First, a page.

** In a fairly meta example, anyone who plays role-playing games for any length of time will paradoxically combine this with DangerouslyGenreSavvy, because of the FourthWall. Anyone who's played for any length of time will pick up on the [[TropesAreTools cliches and tropes]] that the GameMaster uses due to dozens of exposures; however, each new ''character'' being played will not have the benefit of that experience, so the player must act as if {{genre blind|ness}}, or risk BreakingTheFourthWall - which most [[GameMaster GMs]] frown upon. Attempting instead to act as if there is NoFourthWall generally (not inevitably) leads to powergaming, {{Munchkin}}s, a KillerGameMaster and, when it all comes crashing down, RocksFallEveryoneDies.
** Virtually the only exceptions are blatantly self-aware games such as ''TOON'' or ''Paranoia,'' in which your character's attempts to be DangerouslyGenreSavvy are [[FailureIsTheOnlyOption predestined for humiliation]] and PlayedForLaughs.
** A new player checks the chest for traps. An experienced player checks the floors, walls, and ceilings for traps. A DangerouslyGenreSavvy player has someone ''else'' check the ceiling for traps. A truly experienced player walks up and just opens the chest, then starts laughing when the DM starts rolling dice.

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** In a fairly meta example, anyone who plays role-playing games for any length of time will paradoxically combine this with DangerouslyGenreSavvy, GenreSavvy, because of the FourthWall. Anyone who's played for any length of time will pick up on the [[TropesAreTools cliches and tropes]] that the GameMaster uses due to dozens of exposures; however, each new ''character'' being played will not have the benefit of that experience, so the player must act as if {{genre blind|ness}}, or risk BreakingTheFourthWall - which most [[GameMaster GMs]] frown upon. Attempting instead to act as if there is NoFourthWall generally (not inevitably) leads to powergaming, {{Munchkin}}s, a KillerGameMaster and, when it all comes crashing down, RocksFallEveryoneDies.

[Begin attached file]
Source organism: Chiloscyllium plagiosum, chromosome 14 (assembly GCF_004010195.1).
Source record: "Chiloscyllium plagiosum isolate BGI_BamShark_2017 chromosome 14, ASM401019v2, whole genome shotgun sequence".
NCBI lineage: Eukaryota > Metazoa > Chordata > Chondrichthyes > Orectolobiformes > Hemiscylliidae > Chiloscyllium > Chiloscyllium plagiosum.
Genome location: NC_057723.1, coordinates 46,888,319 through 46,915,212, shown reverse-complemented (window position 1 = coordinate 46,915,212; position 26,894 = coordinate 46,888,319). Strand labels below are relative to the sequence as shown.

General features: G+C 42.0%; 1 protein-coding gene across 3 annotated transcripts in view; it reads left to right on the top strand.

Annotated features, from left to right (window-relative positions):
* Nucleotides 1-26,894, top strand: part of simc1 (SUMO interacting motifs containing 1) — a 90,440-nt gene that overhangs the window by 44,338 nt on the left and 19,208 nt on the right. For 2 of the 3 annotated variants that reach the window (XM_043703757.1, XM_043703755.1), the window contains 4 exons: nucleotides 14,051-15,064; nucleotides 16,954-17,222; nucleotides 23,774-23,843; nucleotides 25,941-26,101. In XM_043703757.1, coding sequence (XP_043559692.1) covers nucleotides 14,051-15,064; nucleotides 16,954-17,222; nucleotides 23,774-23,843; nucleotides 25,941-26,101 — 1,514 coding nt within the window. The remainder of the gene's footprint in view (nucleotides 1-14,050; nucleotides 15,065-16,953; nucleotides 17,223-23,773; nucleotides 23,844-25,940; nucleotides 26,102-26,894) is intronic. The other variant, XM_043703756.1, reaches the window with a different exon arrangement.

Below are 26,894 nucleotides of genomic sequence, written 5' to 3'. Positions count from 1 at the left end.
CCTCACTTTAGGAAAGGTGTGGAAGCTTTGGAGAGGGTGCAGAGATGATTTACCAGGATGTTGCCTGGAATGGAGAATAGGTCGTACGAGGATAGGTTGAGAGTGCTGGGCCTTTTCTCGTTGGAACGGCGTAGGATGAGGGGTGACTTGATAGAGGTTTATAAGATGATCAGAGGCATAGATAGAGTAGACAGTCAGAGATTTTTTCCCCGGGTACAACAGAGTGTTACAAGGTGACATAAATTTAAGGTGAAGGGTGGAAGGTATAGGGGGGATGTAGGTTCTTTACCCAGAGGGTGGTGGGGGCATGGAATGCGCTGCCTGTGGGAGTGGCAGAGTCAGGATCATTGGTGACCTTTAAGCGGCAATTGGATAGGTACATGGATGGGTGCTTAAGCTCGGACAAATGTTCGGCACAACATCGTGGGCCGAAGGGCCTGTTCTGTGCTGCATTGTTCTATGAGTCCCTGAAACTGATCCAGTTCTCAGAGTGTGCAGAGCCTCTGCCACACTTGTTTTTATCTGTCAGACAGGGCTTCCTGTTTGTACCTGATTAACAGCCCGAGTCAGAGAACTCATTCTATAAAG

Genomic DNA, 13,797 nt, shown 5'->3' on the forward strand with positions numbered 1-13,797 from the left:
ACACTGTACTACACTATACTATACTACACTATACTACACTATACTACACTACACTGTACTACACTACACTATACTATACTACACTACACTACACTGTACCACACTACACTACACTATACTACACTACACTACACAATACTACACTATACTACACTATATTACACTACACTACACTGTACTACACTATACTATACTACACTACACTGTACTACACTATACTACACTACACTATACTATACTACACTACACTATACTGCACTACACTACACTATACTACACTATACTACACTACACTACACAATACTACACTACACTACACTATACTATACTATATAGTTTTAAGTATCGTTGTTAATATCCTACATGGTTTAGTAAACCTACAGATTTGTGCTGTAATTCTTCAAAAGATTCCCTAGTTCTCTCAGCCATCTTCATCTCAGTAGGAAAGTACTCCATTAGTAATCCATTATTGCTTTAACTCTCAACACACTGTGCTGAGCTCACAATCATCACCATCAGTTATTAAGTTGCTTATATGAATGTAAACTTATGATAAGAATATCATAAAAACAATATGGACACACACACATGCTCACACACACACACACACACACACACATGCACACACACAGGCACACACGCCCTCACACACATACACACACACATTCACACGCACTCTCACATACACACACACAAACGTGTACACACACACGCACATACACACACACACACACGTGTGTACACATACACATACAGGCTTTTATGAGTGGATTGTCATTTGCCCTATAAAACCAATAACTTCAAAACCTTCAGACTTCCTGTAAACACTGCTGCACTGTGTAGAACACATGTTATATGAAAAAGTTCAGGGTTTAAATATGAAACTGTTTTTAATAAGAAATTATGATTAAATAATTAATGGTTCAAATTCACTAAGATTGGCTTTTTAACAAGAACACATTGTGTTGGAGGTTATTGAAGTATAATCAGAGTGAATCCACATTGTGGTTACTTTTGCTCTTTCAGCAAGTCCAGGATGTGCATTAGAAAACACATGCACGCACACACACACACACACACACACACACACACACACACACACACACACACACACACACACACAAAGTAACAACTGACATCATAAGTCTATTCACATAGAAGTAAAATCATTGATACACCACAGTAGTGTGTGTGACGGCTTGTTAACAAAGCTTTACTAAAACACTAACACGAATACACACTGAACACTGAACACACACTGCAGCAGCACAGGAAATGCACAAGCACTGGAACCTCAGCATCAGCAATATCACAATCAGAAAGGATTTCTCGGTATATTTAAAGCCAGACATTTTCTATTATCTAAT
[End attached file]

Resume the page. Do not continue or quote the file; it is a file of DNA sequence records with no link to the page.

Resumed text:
** Virtually the only exceptions are blatantly self-aware games such as ''TOON'' or ''Paranoia,'' in which your character's attempts to be DangerouslyGenreSavvy GenreSavvy are [[FailureIsTheOnlyOption predestined for humiliation]] and PlayedForLaughs.
** A new player checks the chest for traps. An experienced player checks the floors, walls, and ceilings for traps. A DangerouslyGenreSavvy GenreSavvy player has someone ''else'' check the ceiling for traps. A truly experienced player walks up and just opens the chest, then starts laughing when the DM starts rolling dice.